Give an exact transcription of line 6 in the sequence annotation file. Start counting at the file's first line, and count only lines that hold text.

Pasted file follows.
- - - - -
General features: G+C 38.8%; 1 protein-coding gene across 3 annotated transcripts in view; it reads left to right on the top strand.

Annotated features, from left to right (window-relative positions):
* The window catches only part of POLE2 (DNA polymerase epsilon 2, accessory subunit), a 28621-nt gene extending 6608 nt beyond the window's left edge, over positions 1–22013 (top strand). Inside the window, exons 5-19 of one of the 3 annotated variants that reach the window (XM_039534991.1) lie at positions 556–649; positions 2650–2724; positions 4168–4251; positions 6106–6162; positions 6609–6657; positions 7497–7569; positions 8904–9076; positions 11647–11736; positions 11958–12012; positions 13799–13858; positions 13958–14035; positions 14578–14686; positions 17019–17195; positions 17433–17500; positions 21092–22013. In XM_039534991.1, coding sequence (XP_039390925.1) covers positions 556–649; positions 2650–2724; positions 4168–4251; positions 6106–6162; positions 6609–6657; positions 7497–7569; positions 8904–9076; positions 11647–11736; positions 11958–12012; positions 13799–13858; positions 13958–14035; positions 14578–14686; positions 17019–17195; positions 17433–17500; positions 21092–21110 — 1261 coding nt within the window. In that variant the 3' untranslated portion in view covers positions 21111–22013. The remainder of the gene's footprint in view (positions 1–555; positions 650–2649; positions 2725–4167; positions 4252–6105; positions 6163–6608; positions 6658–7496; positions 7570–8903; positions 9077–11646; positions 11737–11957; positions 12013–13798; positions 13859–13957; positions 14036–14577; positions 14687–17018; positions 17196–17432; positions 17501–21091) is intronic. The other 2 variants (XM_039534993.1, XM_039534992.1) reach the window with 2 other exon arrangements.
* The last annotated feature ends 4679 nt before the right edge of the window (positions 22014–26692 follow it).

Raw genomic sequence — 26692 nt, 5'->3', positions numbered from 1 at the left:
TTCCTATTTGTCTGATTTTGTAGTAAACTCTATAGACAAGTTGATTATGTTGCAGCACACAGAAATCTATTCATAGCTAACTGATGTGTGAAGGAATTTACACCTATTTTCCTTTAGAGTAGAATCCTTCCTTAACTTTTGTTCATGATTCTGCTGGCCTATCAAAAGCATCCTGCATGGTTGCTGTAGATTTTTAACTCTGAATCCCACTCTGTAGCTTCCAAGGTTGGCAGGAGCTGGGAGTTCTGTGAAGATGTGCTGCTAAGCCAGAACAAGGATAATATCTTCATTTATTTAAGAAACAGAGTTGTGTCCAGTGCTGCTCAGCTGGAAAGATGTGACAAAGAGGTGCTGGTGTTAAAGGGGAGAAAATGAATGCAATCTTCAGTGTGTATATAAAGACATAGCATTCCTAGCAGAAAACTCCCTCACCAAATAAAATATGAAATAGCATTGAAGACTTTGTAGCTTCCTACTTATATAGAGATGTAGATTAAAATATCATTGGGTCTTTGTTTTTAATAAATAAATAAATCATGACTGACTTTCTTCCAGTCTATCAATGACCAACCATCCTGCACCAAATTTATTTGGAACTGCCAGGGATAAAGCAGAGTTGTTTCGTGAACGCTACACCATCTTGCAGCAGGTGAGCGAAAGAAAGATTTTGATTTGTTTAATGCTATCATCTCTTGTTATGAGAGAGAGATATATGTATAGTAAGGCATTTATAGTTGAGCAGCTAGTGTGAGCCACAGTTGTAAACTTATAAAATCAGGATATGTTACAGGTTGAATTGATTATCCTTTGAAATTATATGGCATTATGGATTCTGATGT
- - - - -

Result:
TTCCTATTTGTCTGATTTTGTAGTAAACTCTATAGACAAGTTGATTATGTTGCAGCACACAGAAATCTATTCATAGCTAACTGATGTGTGAAGGAATTTACACCTATTTTCCTTTAGAGTAGAATCCTTCCTTAACTTTTGTTCATGATTCTGCTGGCCTATCAAAAGCATCCTGCATGGTTGCTGTAGATTTTTAACTCTGAATCCCACTCTGTAGCTTCCAAGGTTGGCAGGAGCTGGGAGTTCTGTGAAGATGTGCTGCTAAGCCAGAACAAGGATAATATCTTCATTTATTTAAGAAACAGAGTTGTGTCCAGTGCTGCTCAGCTGGAAAGATGTGACAAAGAGGTGCTGGTGTTAAAGGGGAGAAAATGAATGCAATCTTCAGTGTGTATATAAAGACATAGCATTCCTAGCAGAAAACTCCCTCACCAAATAAAATATGAAATAGCATTGAAGACTTTGTAGCTTCCTACTTATATAGAGATGTAGATTAAAATATCATTGGGTCTTTGTTTTTAATAAATAAATAAATCATGACTGACTTTCTTCCAGTCTATCAATGACCAACCATCCTGCACCAAATTTATTTGGAACTGCCAGGGATAAAGCAGAGTTGTTTCGTGAACGCTACACCATCTTGCAGCAGGTGAGCGAAAGAAAGATTTTGATTTGTTTAATGCTATCATCTCTTGTTATGAGAGAGAGATATATGTATAGTAAGGCATTTATAGTTGAGCAGCTAGTGTGAGCCACAGTTGTAAACTTATAAAATCAGGATATGTTACAGGTTGAATTGATTATCCTTTGAAATTATATGGCATTATGGATTCTGATGT